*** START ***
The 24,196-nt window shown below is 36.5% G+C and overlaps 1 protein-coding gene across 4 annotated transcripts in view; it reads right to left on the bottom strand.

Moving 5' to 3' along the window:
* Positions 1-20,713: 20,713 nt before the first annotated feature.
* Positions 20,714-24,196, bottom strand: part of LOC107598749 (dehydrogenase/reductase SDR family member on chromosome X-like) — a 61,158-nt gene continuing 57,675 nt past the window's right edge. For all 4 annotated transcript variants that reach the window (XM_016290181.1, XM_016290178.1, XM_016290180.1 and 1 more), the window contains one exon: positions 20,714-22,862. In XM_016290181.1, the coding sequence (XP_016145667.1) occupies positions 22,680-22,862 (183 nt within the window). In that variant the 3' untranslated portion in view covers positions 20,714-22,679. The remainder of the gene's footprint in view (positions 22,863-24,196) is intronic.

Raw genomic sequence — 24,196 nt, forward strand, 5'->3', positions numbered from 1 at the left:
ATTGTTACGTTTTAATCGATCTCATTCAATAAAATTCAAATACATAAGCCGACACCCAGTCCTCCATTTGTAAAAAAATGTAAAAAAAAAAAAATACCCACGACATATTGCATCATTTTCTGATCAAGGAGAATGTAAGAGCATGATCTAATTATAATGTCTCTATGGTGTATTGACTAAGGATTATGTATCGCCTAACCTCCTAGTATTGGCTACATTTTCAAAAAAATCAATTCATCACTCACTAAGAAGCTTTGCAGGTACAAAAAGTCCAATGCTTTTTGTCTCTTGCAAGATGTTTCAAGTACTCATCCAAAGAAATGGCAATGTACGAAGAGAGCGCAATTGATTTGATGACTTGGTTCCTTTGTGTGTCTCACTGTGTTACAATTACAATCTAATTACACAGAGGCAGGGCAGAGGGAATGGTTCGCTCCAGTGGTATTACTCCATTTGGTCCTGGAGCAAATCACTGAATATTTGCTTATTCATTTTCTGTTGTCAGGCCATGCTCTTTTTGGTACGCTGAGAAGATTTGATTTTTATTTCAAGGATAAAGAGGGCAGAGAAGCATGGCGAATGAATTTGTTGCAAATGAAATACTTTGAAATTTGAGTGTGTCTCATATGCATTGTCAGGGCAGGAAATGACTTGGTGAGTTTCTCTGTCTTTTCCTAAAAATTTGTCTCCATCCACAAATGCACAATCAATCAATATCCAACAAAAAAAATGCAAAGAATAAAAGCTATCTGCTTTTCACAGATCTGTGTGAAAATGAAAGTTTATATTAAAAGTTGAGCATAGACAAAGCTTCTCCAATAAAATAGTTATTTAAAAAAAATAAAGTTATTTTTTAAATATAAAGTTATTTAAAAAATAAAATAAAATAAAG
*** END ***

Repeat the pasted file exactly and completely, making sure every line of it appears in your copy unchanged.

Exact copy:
The 24,196-nt window shown below is 36.5% G+C and overlaps 1 protein-coding gene across 4 annotated transcripts in view; it reads right to left on the bottom strand.

Moving 5' to 3' along the window:
* Positions 1-20,713: 20,713 nt before the first annotated feature.
* Positions 20,714-24,196, bottom strand: part of LOC107598749 (dehydrogenase/reductase SDR family member on chromosome X-like) — a 61,158-nt gene continuing 57,675 nt past the window's right edge. For all 4 annotated transcript variants that reach the window (XM_016290181.1, XM_016290178.1, XM_016290180.1 and 1 more), the window contains one exon: positions 20,714-22,862. In XM_016290181.1, the coding sequence (XP_016145667.1) occupies positions 22,680-22,862 (183 nt within the window). In that variant the 3' untranslated portion in view covers positions 20,714-22,679. The remainder of the gene's footprint in view (positions 22,863-24,196) is intronic.

Raw genomic sequence — 24,196 nt, forward strand, 5'->3', positions numbered from 1 at the left:
ATTGTTACGTTTTAATCGATCTCATTCAATAAAATTCAAATACATAAGCCGACACCCAGTCCTCCATTTGTAAAAAAATGTAAAAAAAAAAAAATACCCACGACATATTGCATCATTTTCTGATCAAGGAGAATGTAAGAGCATGATCTAATTATAATGTCTCTATGGTGTATTGACTAAGGATTATGTATCGCCTAACCTCCTAGTATTGGCTACATTTTCAAAAAAATCAATTCATCACTCACTAAGAAGCTTTGCAGGTACAAAAAGTCCAATGCTTTTTGTCTCTTGCAAGATGTTTCAAGTACTCATCCAAAGAAATGGCAATGTACGAAGAGAGCGCAATTGATTTGATGACTTGGTTCCTTTGTGTGTCTCACTGTGTTACAATTACAATCTAATTACACAGAGGCAGGGCAGAGGGAATGGTTCGCTCCAGTGGTATTACTCCATTTGGTCCTGGAGCAAATCACTGAATATTTGCTTATTCATTTTCTGTTGTCAGGCCATGCTCTTTTTGGTACGCTGAGAAGATTTGATTTTTATTTCAAGGATAAAGAGGGCAGAGAAGCATGGCGAATGAATTTGTTGCAAATGAAATACTTTGAAATTTGAGTGTGTCTCATATGCATTGTCAGGGCAGGAAATGACTTGGTGAGTTTCTCTGTCTTTTCCTAAAAATTTGTCTCCATCCACAAATGCACAATCAATCAATATCCAACAAAAAAAATGCAAAGAATAAAAGCTATCTGCTTTTCACAGATCTGTGTGAAAATGAAAGTTTATATTAAAAGTTGAGCATAGACAAAGCTTCTCCAATAAAATAGTTATTTAAAAAAAATAAAGTTATTTTTTAAATATAAAGTTATTTAAAAAATAAAATAAAATAAAG